Migration is a normality. Societies around the world have always been characterized by migration, and it can be seen as part of a democratic process on cultural, social, and economic terms. For this reason, migration must be considered a precondition for a solidarity-based society for the many.
In this section on migration, we view global freedom of movement as a fundamental right. The process of departure, transit, and arrival connects people in different countries. Alongside all those who are also marginalized in society, new migrants struggle for fair work, adequate housing, good education, health, and dignity. Migration is therefore a democratic process and a unifying factor.
The reality of people without citizenship is dramatic and yet invisible. Their civil and human rights often go unrecognized, they have no access to a healthcare system, education system, or the job market. In this Atlas, you will find facts and figures about the situation of stateless people across the world and possible ways we can change this reality. Take a look!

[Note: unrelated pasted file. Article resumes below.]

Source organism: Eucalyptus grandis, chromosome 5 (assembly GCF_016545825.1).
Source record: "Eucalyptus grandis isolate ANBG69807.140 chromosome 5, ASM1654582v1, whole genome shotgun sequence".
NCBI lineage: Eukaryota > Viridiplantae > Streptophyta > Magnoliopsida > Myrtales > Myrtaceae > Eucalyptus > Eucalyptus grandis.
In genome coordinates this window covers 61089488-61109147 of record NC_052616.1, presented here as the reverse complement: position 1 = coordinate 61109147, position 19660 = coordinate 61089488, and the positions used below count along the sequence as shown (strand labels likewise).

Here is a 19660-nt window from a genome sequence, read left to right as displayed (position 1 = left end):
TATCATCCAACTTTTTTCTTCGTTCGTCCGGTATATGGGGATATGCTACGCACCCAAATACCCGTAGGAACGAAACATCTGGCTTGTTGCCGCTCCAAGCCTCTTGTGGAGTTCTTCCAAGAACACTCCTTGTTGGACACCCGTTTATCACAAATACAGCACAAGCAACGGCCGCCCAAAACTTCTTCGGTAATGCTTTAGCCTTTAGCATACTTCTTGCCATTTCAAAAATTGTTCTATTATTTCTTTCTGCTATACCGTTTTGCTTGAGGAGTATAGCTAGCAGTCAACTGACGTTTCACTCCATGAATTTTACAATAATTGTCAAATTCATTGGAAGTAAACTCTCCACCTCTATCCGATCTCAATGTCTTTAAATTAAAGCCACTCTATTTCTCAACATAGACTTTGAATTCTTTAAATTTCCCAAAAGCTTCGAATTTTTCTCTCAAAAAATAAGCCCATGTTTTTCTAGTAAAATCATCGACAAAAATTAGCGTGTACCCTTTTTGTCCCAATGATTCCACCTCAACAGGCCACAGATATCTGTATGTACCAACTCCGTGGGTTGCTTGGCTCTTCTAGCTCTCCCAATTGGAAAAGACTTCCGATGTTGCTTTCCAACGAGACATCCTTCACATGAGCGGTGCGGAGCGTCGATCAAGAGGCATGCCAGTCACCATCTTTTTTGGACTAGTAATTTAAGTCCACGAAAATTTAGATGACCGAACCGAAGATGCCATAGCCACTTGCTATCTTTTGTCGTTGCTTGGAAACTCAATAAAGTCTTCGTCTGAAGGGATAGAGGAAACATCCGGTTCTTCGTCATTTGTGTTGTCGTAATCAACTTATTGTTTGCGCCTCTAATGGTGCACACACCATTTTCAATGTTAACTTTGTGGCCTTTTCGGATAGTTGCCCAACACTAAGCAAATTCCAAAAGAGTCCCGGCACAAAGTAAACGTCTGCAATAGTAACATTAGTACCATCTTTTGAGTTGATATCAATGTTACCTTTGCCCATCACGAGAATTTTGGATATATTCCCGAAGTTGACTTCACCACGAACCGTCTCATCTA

Learn more about the topic of migration with the Atlas of Migration. Migration is not particular to any one society. Many societies around the world are a result of human mobility. A wide range of myths and racist imagery has emerged around migrants’ movements, often portraying them as threatening.
“Moving Cities” is an educational platform that provides information about “solidarity cities” and their strategies for welcoming migrants and refugees. It presents innovative local approaches and provides an overview of all the various European cities and networks that welcome refugees and support a migration policy based on principles of solidarity.
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